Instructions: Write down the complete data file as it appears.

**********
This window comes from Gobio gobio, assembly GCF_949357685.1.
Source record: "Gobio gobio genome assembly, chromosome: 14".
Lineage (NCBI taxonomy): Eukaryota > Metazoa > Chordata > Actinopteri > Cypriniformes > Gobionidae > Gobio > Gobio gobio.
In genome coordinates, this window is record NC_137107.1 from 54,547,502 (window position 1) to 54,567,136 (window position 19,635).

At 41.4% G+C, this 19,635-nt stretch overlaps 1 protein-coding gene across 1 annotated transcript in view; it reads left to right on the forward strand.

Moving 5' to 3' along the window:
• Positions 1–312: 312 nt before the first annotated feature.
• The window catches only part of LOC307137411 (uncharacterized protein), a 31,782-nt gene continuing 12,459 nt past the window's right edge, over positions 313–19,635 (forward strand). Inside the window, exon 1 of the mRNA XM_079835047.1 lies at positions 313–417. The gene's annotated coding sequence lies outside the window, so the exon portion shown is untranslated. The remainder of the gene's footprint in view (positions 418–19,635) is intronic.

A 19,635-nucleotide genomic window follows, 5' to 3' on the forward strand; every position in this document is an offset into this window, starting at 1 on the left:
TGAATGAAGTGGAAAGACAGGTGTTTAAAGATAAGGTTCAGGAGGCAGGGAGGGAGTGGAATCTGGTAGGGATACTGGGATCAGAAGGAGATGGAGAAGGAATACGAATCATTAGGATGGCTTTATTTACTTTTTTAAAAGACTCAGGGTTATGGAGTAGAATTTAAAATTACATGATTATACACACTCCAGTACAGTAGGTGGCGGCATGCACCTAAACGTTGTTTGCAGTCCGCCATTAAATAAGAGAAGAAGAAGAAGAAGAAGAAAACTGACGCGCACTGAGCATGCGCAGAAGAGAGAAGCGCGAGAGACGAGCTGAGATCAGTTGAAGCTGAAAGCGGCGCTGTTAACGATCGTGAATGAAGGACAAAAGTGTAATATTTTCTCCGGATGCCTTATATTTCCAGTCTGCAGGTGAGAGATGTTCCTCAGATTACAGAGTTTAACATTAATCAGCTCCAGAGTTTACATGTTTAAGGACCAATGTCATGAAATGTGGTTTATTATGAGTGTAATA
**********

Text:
This window comes from Gobio gobio, assembly GCF_949357685.1.
Source record: "Gobio gobio genome assembly, chromosome: 14".
Lineage (NCBI taxonomy): Eukaryota > Metazoa > Chordata > Actinopteri > Cypriniformes > Gobionidae > Gobio > Gobio gobio.
In genome coordinates, this window is record NC_137107.1 from 54,547,502 (window position 1) to 54,567,136 (window position 19,635).

At 41.4% G+C, this 19,635-nt stretch overlaps 1 protein-coding gene across 1 annotated transcript in view; it reads left to right on the forward strand.

Moving 5' to 3' along the window:
• Positions 1–312: 312 nt before the first annotated feature.
• The window catches only part of LOC307137411 (uncharacterized protein), a 31,782-nt gene continuing 12,459 nt past the window's right edge, over positions 313–19,635 (forward strand). Inside the window, exon 1 of the mRNA XM_079835047.1 lies at positions 313–417. The gene's annotated coding sequence lies outside the window, so the exon portion shown is untranslated. The remainder of the gene's footprint in view (positions 418–19,635) is intronic.

A 19,635-nucleotide genomic window follows, 5' to 3' on the forward strand; every position in this document is an offset into this window, starting at 1 on the left:
TGAATGAAGTGGAAAGACAGGTGTTTAAAGATAAGGTTCAGGAGGCAGGGAGGGAGTGGAATCTGGTAGGGATACTGGGATCAGAAGGAGATGGAGAAGGAATACGAATCATTAGGATGGCTTTATTTACTTTTTTAAAAGACTCAGGGTTATGGAGTAGAATTTAAAATTACATGATTATACACACTCCAGTACAGTAGGTGGCGGCATGCACCTAAACGTTGTTTGCAGTCCGCCATTAAATAAGAGAAGAAGAAGAAGAAGAAGAAAACTGACGCGCACTGAGCATGCGCAGAAGAGAGAAGCGCGAGAGACGAGCTGAGATCAGTTGAAGCTGAAAGCGGCGCTGTTAACGATCGTGAATGAAGGACAAAAGTGTAATATTTTCTCCGGATGCCTTATATTTCCAGTCTGCAGGTGAGAGATGTTCCTCAGATTACAGAGTTTAACATTAATCAGCTCCAGAGTTTACATGTTTAAGGACCAATGTCATGAAATGTGGTTTATTATGAGTGTAATA